52d Annual Grammy Awards

Ladies’ night

Beyoncé wins six Grammys; Swift captures album of year

Beyonce (Reuters / Mike Blake) Beyoncé's six Grammys are the most by a female artist in one year.
By Sarah Rodman
Globe Staff / February 1, 2010

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Pop superstar Beyoncé made history last night by winning six Grammys in one evening, the most ever by a female artist, but 20-year-old country phenom Taylor Swift took home the biggest prize, album of the year.

Beyoncé, who went into the evening with a leading 10 nominations, won song of the year for her smash single “Single Ladies (Put a Ring On It).’’ Although she couldn’t join her songwriting collaborators in accepting the award because she was prepping for her own performance, she was on stage to receive the award for best female pop vocal performance, for “Halo.’’ She gave a short speech thanking her family and husband, Jay-Z, a three-time winner himself in the rap category.

It wasn’t just in the awards where the women shone. Female artists gave some of the most eye-popping performances of the 3 1/2-hour telecast of the 52d Grammy Awards from the Staples Center in Los Angeles.

Beyoncé whipped herself into a frenzy, mashing up her own “If I Were a Boy’’ with Alanis Morissette’s scathing “You Oughta Know.’’ Swift performed her song “Today Was a Fairytale,’’ before Stevie Nicks joined her for a rendition of Fleetwood Mac’s “Rhiannon.’’ The pair then segued into Swift’s “You Belong With Me.’’

In winning the album of the year prize, Swift bested Beyoncé, Lady Gaga, the Black Eyed Peas, and the Dave Matthews Band. The young songbird has been on an awards rampage with her sophomore release, “Fearless,’’ the best-selling album of 2009. Accepting the award, she appeared overcome, saying that this would be the story she would tell to her grandchildren someday.

The night’s other top female nominee, Lady Gaga, won two awards in the dance categories, but both came during the ceremonies prior to the telecast. She made her presence felt, however, with a grandiose opening number featuring Sir Elton John, an artist once known for his own outlandish wardrobe. Gaga began with her ubiquitous dance pop hit “Poker Face,’’ cavorting with a phalanx of dancers, some dressed as the singer herself. She was dumped into a flaming cauldron stamped “Rejected’’ before showing up, covered in soot, at a piano across from a similarly smudged John in sparkly shades. The duo traded verses on her dramatic ballad “Speechless,’’ adding a snatch of his classic “Your Song.’’

Collaborations, long a staple of Grammys shows, were the order of the night, and they were one way to get veteran artists onto the stage in a year when younger artists reigned in the top categories.

The most moving came during a tribute to Michael Jackson. Carrie Underwood, Celine Dion, Jennifer Hudson, Usher, and Smokey Robinson accompanied Jackson as a 3-D video of his eco-lament “Earth Song’’ unspooled behind them. Following the tribute, two of Jackson’s children, Paris and Prince Michael, accepted their father’s lifetime achievement award. “Through his songs, his message was simple: love,’’ Prince Michael said.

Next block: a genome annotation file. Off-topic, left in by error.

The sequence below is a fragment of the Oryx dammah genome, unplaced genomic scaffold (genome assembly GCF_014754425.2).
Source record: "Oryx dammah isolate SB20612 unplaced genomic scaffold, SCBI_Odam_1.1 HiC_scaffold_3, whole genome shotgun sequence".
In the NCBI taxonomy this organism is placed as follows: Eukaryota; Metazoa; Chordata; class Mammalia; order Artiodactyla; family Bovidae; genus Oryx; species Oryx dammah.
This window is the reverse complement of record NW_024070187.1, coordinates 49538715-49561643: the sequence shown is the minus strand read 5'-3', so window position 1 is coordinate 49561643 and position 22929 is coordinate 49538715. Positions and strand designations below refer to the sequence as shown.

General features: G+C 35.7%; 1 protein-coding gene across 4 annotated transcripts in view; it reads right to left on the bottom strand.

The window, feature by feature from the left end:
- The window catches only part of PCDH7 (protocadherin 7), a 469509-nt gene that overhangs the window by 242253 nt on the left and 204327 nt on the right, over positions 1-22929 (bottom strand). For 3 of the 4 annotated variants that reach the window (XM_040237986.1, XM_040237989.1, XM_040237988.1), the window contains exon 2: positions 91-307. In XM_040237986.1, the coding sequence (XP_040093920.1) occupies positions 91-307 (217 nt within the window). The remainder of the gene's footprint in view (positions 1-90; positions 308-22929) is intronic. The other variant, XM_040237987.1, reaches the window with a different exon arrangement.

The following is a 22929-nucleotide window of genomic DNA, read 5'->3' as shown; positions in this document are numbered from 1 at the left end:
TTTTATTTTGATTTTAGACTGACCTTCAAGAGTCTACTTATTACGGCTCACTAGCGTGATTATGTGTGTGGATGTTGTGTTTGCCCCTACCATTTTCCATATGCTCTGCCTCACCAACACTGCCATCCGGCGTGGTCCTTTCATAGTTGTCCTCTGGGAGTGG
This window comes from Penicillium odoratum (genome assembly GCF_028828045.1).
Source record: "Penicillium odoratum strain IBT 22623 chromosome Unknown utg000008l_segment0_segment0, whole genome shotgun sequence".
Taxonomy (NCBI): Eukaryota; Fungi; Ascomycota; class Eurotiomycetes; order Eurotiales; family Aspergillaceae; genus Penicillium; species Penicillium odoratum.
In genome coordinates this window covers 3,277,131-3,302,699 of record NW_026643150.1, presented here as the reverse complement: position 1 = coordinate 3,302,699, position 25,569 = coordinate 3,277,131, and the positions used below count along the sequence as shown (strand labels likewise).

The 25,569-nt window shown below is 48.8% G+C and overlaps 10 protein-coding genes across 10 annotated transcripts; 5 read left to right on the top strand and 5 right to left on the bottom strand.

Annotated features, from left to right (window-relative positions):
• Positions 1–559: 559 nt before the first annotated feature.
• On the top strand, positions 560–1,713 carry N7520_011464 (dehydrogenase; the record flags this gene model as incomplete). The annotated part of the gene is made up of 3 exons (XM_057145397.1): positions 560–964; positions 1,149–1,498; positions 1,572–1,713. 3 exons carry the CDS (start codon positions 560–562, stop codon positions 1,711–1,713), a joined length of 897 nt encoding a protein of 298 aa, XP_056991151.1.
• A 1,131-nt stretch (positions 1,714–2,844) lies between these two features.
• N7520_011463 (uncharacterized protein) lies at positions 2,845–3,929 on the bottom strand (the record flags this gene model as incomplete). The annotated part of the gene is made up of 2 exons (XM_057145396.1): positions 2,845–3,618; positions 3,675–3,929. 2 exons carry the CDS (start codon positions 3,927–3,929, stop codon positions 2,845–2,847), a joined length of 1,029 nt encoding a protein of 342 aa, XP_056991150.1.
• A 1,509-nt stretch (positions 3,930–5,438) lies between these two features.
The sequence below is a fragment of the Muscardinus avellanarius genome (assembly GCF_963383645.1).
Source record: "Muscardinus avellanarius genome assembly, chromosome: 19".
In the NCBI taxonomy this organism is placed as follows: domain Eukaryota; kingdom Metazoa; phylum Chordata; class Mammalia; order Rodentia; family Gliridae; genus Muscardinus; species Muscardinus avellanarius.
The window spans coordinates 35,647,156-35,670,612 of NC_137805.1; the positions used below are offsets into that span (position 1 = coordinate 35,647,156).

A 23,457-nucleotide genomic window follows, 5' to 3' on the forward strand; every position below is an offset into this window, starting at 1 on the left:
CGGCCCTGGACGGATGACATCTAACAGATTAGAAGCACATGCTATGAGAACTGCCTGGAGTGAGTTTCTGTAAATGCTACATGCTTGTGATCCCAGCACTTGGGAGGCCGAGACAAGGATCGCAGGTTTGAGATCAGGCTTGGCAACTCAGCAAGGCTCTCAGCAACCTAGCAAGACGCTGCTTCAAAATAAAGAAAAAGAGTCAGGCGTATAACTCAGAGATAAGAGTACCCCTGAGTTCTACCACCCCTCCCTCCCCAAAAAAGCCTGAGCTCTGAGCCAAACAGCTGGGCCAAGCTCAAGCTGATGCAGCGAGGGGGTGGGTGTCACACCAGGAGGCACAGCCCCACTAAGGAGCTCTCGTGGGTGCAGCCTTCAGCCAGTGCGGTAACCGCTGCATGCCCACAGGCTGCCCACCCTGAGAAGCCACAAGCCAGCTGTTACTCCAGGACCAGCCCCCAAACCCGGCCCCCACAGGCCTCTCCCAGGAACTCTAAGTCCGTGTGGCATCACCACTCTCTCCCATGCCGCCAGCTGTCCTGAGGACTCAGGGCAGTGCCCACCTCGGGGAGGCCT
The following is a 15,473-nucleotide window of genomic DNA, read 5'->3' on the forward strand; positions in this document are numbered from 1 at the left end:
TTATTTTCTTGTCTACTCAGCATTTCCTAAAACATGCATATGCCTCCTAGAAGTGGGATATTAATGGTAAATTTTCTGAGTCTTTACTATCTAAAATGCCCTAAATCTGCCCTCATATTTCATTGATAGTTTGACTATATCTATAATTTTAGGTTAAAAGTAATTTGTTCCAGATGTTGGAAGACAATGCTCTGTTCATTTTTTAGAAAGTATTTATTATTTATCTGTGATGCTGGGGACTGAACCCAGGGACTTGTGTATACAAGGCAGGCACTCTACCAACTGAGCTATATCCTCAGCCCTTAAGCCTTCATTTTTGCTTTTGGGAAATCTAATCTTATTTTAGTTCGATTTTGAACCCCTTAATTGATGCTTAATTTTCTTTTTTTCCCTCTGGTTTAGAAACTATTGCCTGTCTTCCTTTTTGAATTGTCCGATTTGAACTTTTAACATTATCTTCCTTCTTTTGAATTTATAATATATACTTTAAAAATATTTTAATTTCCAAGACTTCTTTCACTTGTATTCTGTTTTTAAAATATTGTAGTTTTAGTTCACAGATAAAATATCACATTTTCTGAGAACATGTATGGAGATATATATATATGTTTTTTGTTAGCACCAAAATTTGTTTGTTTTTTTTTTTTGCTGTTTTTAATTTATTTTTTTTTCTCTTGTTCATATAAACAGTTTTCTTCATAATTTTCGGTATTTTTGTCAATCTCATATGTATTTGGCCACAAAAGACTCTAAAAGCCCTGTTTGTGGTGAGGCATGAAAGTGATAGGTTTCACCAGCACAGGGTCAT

Other pairings included best new artist winners the Zac Brown Band teaming with Leon Russell; double R&B winner Maxwell crooning alongside Roberta Flack; and the team of David Foster, Mary J. Blige, and Andrea Bocelli performing Simon & Garfunkel’s “Bridge Over Troubled Water,’’ a performance that will be available via iTunes, with proceeds going to Haiti relief. One collaboration drew special attention from CBS censors: The mute button was pressed repeatedly during the performance by rappers Eminem, Drake, and Lil Wayne.

Other multiple winners included the hip-hop pop group the Black Eyed Peas, who copped three trophies and performed songs from their nominated album, “The E.N.D.,’’ with a cadre of robot dancers. Kings of Leon won three as well; their hit “Use Somebody’’ won record of the year, beating out songs by Swift, Beyoncé, Gaga, and the Peas.

Chick Corea, Yo-Yo Ma, and James Levine were among the musical luminaries with Boston ties who had reason to celebrate. Jazz titan Corea won his 16th Grammy, in the jazz instrumental album category for “Five Peace Band: Live,’’ with the John McLaughlin Five Peace Band. Levine, along with the Boston Symphony Orchestra and Tanglewood Festival Chorus, scored the best orchestral performance trophy for “Ravel: Daphnis Et Chloé.’’ Ma won the best classical crossover performance award for “Yo-Yo Ma & Friends: Songs of Joy and Peace.’’

The red carpet pre-show was enlivened by General Larry Platt. The “American Idol’’ auditioner gave a somewhat winded performance of his nation-sweeping novelty jam, “Pants on the Ground.’’ Boogeying wildly, Platt clutched a handful of belts, perhaps to hand out to those who were looking like fools.

Many musicians also plugged “Music for Relief,’’ a new multi-artist compilation of unreleased material to benefit organizations aiding in the Haiti relief efforts.

Sarah Rodman can be reached at